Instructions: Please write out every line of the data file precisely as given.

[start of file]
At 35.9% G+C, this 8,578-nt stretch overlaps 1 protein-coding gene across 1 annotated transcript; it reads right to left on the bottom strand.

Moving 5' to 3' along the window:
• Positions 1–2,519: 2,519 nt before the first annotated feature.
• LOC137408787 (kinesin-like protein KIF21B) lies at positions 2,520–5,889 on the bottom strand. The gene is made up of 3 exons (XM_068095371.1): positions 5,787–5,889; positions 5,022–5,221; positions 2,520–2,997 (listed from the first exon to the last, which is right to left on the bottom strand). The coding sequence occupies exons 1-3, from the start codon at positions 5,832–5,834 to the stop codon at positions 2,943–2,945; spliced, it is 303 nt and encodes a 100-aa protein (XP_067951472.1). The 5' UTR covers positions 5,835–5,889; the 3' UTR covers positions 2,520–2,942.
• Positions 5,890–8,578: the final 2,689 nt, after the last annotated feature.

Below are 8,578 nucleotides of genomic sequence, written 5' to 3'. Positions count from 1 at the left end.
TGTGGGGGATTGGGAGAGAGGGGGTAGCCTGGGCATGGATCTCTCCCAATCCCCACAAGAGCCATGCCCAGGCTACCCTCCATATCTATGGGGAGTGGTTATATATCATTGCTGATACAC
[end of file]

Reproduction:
At 35.9% G+C, this 8,578-nt stretch overlaps 1 protein-coding gene across 1 annotated transcript; it reads right to left on the bottom strand.

Moving 5' to 3' along the window:
• Positions 1–2,519: 2,519 nt before the first annotated feature.
• LOC137408787 (kinesin-like protein KIF21B) lies at positions 2,520–5,889 on the bottom strand. The gene is made up of 3 exons (XM_068095371.1): positions 5,787–5,889; positions 5,022–5,221; positions 2,520–2,997 (listed from the first exon to the last, which is right to left on the bottom strand). The coding sequence occupies exons 1-3, from the start codon at positions 5,832–5,834 to the stop codon at positions 2,943–2,945; spliced, it is 303 nt and encodes a 100-aa protein (XP_067951472.1). The 5' UTR covers positions 5,835–5,889; the 3' UTR covers positions 2,520–2,942.
• Positions 5,890–8,578: the final 2,689 nt, after the last annotated feature.

Below are 8,578 nucleotides of genomic sequence, written 5' to 3'. Positions count from 1 at the left end.
TGTGGGGGATTGGGAGAGAGGGGGTAGCCTGGGCATGGATCTCTCCCAATCCCCACAAGAGCCATGCCCAGGCTACCCTCCATATCTATGGGGAGTGGTTATATATCATTGCTGATACAC